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The height of teamwork on Everest

  • Story Highlights
  • Army officer Dave Bunting recruited a team of 21 soldiers to summit Everest
  • The 2006 attempt was via the mountain's notoriously dangerous West Ridge
  • They spent over three years preparing by building cameraderie and team spirit
  • Bunting says personal ambition can sometimes get the better of climbers on Everest
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By Paul Willis
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LONDON, England (CNN) -- A veteran of over 20 years of mountain climbing, Dave Bunting has been in some pretty tight scrapes.

Soldier mountaineer Dave Bunting on Mount Everest. His team tried to summit via the mountain's notorious West Ridge in 2006.

He and his climbing partner once watched in terror as a huge avalanche careered down a Himalayan mountainside straight for them. They were miraculously spared when the wall of snow parted on either side of the promontory where they were standing at a distance of just 50 meters.

On another occasion he spent an agonizing night hanging precariously over a 3,000-foot (900 meter) drop during an electrical storm in the Alps. He estimates he was electrocuted "half a dozen times" during the course of the night.

Faced with the fearsome power of nature mountaineers like Bunting rely on one indispensable ally -- other mountaineers.

Teamwork is essential in climbing. The first successful ascent of Everest was as much about the bond of trust that existed between modest New Zealander Sir Edmund Hillary and his diminutive Sherpa, Tenzing Norgay, as their individual talents.

To illustrate this point, when Bunting -- a warrant officer in the British Army -- was compiling a team of soldiers to attempt an ascent of Everest's notorious West Ridge the first quality he and the rest of the selection panel looked for was not climbing expertise, but compatibility.

"A lot of people think that when you go and do something like that, you immediately look for all the best climbers in the army," he says. "But what we based our selection process on, compatibility was first."

Of course, all team sports rely upon a strong dynamic between the individual members. But there can be few disciplines in which the stakes are as high as in mountain climbing, where your life often literally rests in someone else's hands.

Bunting, 40, led the expedition of 21 army mountaineers to Everest's West Ridge two years ago.

It was a daunting undertaking. Of over 2,200 climbers who have made it to the top of the world's tallest peak since it was first conquered, only 19 have done so via this route.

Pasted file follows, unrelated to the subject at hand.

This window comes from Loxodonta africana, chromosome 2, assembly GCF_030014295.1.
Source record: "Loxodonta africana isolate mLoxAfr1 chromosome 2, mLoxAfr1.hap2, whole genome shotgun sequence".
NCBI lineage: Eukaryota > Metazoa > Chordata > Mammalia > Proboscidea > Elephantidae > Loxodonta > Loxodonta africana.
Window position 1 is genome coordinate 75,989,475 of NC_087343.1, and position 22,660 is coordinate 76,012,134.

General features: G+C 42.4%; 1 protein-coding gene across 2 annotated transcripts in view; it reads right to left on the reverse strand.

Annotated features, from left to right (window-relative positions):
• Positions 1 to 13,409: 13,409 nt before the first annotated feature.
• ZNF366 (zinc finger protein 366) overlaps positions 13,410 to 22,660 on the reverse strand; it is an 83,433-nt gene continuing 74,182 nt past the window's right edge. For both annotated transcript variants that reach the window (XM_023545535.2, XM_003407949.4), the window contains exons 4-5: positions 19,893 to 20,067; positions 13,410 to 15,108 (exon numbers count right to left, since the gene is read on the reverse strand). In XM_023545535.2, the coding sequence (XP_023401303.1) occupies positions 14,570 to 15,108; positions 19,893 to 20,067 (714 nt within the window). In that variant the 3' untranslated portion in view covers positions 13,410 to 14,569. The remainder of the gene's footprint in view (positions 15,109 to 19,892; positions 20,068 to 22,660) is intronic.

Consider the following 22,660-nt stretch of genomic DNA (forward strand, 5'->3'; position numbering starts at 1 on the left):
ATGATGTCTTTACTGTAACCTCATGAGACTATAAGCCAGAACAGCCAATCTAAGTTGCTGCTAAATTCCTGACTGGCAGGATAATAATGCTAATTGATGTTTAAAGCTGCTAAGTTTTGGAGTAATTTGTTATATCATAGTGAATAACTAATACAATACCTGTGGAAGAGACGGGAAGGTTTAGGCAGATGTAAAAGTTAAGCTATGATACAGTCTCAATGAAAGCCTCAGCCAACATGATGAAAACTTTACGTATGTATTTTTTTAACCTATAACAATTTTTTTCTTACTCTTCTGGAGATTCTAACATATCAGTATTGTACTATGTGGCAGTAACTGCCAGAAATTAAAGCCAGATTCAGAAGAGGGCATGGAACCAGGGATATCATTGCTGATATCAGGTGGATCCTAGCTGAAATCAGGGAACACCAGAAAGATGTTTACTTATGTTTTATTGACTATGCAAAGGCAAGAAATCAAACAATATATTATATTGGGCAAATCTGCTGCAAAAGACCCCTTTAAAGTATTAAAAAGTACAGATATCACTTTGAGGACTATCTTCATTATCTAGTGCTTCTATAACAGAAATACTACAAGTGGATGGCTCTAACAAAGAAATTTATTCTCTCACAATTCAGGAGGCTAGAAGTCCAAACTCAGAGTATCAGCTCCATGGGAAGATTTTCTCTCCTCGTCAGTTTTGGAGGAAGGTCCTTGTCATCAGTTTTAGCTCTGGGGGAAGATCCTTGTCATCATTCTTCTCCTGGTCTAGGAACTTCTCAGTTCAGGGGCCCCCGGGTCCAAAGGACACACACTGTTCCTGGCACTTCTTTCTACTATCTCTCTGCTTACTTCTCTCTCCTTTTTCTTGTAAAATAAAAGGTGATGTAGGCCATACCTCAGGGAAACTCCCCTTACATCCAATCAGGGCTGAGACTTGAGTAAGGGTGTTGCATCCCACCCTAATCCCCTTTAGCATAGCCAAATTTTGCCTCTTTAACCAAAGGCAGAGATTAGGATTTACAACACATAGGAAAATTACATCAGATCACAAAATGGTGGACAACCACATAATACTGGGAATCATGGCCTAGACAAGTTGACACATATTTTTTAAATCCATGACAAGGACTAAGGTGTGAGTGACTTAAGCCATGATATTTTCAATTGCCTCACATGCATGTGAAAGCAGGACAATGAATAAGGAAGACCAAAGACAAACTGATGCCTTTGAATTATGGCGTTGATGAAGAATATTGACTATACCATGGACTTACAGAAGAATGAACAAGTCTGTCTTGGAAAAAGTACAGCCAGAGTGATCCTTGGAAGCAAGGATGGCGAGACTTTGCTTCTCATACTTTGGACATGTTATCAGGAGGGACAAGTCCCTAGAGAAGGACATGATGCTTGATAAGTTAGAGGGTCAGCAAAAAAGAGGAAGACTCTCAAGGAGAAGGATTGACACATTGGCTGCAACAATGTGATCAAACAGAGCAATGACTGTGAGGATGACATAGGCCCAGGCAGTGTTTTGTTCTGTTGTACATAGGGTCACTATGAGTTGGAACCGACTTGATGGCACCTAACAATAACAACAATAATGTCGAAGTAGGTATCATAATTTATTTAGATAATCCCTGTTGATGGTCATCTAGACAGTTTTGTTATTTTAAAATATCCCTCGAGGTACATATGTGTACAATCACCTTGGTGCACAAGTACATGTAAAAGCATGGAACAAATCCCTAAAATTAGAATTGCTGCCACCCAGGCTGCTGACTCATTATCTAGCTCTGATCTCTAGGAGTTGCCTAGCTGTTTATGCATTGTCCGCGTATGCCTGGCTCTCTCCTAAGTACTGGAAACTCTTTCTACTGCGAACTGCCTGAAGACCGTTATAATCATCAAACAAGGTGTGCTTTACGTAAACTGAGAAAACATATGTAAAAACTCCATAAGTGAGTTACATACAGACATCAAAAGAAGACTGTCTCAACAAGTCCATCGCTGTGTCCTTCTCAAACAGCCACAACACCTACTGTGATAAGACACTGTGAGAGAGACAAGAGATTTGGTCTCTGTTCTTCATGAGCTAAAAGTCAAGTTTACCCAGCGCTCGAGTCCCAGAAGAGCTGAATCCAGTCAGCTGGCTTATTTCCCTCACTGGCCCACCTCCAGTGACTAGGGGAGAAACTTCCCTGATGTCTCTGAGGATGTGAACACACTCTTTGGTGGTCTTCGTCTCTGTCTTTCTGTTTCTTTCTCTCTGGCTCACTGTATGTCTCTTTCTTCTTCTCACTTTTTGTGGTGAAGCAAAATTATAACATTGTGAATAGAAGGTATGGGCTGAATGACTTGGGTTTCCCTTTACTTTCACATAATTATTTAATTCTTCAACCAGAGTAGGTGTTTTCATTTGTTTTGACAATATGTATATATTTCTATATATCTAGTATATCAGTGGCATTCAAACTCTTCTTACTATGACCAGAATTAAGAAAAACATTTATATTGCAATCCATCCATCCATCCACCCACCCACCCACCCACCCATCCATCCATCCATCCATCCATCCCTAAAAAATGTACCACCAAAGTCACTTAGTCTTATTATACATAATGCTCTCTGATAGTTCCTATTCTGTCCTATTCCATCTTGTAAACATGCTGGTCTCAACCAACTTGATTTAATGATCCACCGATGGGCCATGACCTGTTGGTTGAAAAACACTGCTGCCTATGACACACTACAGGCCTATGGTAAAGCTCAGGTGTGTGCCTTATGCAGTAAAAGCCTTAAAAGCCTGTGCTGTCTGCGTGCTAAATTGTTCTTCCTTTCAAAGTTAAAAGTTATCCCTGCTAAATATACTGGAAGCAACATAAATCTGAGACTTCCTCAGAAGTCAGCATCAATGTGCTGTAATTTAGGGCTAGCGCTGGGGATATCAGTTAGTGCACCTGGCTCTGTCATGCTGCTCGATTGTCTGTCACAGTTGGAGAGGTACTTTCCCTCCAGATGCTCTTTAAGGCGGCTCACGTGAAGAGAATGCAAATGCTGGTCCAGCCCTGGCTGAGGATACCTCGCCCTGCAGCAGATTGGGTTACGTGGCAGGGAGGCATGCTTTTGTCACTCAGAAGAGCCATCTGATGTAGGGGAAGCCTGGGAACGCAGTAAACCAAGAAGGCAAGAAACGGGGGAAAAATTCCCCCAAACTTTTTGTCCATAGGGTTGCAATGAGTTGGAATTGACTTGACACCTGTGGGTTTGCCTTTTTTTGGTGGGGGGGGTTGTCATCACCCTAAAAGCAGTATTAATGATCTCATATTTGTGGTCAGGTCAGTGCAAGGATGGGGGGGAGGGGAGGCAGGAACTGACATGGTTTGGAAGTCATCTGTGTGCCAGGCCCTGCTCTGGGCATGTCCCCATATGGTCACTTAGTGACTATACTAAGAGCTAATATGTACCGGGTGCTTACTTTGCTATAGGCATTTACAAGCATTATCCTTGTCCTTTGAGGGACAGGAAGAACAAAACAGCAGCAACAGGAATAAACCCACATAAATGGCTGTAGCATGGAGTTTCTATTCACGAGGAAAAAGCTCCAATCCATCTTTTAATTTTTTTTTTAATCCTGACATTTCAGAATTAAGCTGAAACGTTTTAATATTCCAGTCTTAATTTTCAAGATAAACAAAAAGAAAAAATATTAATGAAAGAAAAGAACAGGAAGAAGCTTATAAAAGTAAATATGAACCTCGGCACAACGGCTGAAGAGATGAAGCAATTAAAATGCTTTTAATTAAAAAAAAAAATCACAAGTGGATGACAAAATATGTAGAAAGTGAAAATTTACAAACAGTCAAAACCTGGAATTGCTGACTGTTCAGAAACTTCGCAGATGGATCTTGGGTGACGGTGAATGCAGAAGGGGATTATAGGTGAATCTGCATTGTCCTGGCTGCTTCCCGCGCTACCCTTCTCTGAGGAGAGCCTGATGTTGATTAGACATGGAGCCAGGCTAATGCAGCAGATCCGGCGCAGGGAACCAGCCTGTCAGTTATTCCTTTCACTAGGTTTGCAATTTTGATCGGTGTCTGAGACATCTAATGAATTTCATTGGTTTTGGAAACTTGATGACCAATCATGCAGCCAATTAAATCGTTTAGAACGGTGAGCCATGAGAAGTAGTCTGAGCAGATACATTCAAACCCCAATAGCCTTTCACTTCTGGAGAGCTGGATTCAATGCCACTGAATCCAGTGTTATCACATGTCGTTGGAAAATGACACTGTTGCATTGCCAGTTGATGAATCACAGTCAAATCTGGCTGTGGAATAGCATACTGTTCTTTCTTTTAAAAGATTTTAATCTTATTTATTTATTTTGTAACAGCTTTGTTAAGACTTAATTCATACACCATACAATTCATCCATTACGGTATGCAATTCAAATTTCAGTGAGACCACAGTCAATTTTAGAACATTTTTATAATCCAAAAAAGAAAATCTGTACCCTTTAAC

The ridge is rarely attempted because of its steepness and because its position leaves it exposed to high winds and the risk of avalanche.

The army's summit attempt took three and half years in the planning and preparation and was the subject of a documentary, 'Everest: Man v Mountain.'

Much of this build-up involved establishing strong bonds between team members.

Practice climbs, social events and corporate-style teambuilding days were all employed to try to instil an atmosphere of mutual trust within the group. An essential factor on a mountain as significant as Everest, Bunting says.

"You are massively wrapped up in emotions there because you've spent three and a half years preparing for it," says Bunting, who now runs his own outdoor events company in the Bavarian Alps.

The prestige of getting to the top of Everest can sometimes blur a climber's moral judgement, leading to acts of single-mindedness that border on the downright callous.

During the same season as Bunting's army expedition, David Sharp, a 34-year-old British climber died of cold, exhaustion and lack of oxygen on his descent from the summit.

As details of Sharp's death became public it emerged that 40 climbers had passed him, making no attempt to save the stricken climber as he lay stranded in the scant shelter of a rock alcove on the mountain's northeast ridge.

The incident drew much soul-searching in the mountaineering world, with Sir Edmund Hillary complaining to New Zealand's Otago Daily Times of the "horrifying" attitudes it revealed.

"(On Everest) a lot of people are out for themselves completely," says Bunting.

He says this selfish streak is exacerbated by the fast turnover of commercial climbing expeditions, which often meet for the first time just a couple of weeks before a summit attempt, meaning there is little opportunity to build team morale.

By contrast, among Bunting's army mountaineers the needs of the group were always put before personal ambition. He gives an example:

"As we went for the summit there were a number of support teams, one of whose job it was to break trail from base camp right the way up to 7,500 metres, clambering through two foot of snow.

"Each step you take at those altitudes is absolutely horrendous. There's a clip in the documentary of one of the lads breaking trail, every step up to his knees in snow, and you hear him say: 'Well, this is our job so we've got to get on with it.'

"A brilliant demonstration of teamwork."

The biggest test of this togetherness came when Bunting was left the unenviable task of telling his team of ambitious young soldiers he was abandoning the summit attempt because of a high risk of avalanches.

"Two or three of the guys were pretty pissed off, to be honest.

"Instead of getting wrapped up in emotions -- because Everest is a very emotional place -- I looked at it in very black and white terms. I couldn't risk sending my team up the mountain with that kind of real and present danger involved."

This clear-headed thinking meant his team braved one of the most dangerous climbs in the world and made it back down again, together.

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